It’s “Your Turn” to share your views about the stories Washingtonians are talking about ––from a rollback on federal health care subsidies to the name change of a Virginia high school named after a Confederate general.
It’s one of the most powerful tools in the criminal justice system– tips and information from criminal suspects, used to build cases against other suspected drug dealers and gang members. But some critics say the entire system is too dependent on criminal informants, and they worry that the widespread use of “snitches” is undermining transparency and accountability. We explore how police and prosecutors use criminal informants.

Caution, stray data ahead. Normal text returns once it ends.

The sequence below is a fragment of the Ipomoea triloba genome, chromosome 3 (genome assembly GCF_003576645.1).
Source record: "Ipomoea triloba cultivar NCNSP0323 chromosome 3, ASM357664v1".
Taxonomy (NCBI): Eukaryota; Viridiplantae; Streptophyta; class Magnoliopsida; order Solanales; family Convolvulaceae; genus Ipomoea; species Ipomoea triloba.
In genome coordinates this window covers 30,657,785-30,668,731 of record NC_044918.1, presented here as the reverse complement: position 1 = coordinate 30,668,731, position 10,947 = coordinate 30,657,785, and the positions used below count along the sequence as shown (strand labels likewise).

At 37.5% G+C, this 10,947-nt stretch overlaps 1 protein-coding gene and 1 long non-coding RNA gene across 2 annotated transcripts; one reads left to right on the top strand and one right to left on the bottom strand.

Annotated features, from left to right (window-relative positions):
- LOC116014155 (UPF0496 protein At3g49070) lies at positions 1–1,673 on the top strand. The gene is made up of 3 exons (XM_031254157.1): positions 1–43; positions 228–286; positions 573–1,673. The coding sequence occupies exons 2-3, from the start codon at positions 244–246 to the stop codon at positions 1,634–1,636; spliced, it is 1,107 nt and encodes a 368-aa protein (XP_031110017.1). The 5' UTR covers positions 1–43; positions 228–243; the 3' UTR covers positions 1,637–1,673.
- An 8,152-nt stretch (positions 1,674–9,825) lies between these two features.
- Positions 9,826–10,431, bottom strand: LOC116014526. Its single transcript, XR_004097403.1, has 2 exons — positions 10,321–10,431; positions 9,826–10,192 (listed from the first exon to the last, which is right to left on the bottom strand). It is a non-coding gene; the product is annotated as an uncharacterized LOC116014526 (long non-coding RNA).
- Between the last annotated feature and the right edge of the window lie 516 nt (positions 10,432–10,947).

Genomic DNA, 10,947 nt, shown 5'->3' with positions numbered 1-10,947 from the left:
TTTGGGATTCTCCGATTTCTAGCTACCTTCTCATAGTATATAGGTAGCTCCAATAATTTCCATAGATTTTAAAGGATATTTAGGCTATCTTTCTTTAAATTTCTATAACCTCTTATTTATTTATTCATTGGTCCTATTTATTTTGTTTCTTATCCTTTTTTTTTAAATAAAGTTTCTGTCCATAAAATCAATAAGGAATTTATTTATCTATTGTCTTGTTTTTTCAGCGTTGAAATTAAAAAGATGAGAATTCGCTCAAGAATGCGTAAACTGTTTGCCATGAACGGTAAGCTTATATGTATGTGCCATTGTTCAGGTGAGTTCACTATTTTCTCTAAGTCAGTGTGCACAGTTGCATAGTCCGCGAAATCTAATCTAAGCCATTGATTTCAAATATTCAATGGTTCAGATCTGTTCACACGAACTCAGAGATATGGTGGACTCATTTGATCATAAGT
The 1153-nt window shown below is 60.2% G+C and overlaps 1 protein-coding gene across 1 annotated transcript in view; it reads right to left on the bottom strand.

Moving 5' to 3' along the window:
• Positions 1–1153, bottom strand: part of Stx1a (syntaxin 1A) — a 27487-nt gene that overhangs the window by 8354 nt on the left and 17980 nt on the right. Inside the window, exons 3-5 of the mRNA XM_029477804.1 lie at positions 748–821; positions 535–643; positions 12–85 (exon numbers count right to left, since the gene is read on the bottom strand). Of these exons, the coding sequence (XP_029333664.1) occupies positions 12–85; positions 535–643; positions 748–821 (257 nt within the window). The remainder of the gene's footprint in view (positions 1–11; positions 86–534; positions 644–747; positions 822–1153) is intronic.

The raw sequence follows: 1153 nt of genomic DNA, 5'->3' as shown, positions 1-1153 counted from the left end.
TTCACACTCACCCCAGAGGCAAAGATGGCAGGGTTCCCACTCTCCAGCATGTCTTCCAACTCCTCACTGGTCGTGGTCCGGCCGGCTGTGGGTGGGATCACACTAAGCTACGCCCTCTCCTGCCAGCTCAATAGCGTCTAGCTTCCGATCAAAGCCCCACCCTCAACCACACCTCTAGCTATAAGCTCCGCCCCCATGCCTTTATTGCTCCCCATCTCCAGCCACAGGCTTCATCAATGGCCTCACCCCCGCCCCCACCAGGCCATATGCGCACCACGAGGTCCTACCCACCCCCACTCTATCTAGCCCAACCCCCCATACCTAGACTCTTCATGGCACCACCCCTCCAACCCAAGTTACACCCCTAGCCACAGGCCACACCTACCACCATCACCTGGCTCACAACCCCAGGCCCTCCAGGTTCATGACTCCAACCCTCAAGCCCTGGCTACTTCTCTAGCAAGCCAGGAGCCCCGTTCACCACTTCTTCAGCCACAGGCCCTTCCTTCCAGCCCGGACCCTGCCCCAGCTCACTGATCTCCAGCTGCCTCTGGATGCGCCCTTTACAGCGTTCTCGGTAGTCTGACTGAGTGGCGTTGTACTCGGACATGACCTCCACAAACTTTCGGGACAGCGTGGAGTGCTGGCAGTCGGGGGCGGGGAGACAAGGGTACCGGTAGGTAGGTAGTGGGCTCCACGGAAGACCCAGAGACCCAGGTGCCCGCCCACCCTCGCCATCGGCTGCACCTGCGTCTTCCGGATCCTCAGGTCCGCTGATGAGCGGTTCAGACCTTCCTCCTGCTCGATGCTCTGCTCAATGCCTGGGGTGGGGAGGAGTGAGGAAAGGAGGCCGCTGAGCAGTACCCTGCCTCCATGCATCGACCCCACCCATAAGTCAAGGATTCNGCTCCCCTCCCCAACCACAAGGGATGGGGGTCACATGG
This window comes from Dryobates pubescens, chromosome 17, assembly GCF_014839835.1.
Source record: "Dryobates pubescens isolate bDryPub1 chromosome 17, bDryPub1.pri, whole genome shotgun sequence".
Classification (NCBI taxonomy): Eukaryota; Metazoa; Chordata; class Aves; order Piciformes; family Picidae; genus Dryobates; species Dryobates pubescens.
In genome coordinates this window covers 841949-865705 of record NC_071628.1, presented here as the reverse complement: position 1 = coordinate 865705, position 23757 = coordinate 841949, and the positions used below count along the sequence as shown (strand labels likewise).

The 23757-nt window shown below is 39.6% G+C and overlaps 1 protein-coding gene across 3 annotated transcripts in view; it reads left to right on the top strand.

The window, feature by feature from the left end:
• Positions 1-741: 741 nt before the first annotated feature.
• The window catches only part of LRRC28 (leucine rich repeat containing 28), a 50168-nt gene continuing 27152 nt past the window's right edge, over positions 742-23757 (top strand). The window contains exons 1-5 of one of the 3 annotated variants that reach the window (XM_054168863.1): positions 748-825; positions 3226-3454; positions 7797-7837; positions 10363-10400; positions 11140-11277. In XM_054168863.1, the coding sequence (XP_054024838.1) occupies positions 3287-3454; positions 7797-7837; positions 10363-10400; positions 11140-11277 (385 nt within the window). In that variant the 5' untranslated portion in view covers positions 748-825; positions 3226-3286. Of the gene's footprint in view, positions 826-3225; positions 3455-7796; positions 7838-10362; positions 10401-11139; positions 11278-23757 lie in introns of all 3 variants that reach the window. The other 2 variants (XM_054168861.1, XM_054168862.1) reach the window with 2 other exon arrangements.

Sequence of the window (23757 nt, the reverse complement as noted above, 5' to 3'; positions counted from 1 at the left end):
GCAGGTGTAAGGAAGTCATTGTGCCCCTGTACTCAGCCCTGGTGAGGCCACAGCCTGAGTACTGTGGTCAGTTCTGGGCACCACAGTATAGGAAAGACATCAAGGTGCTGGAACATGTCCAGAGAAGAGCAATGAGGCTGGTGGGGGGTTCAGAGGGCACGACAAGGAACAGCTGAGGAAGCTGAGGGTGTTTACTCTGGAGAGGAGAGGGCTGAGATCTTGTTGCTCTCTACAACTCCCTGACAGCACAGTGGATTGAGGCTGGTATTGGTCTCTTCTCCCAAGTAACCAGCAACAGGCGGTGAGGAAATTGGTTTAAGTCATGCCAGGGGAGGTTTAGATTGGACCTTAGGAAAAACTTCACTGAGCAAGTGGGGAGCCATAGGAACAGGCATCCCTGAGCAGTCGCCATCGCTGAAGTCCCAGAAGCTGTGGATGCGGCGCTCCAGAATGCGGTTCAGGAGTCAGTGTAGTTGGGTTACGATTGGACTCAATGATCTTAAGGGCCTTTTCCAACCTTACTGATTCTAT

- Alexandra Natapoff Professor of Law, Loyola Law School; author "Snitching: Criminal Informants and the Erosion of American Justice" (NYU Press)
- Glenn Ivey State Attorney for Prince George's County, Maryland
- Albert Herring Executive Assistant U.S. Attorney for External Affairs, United States Attorney's Office, District of Columbia
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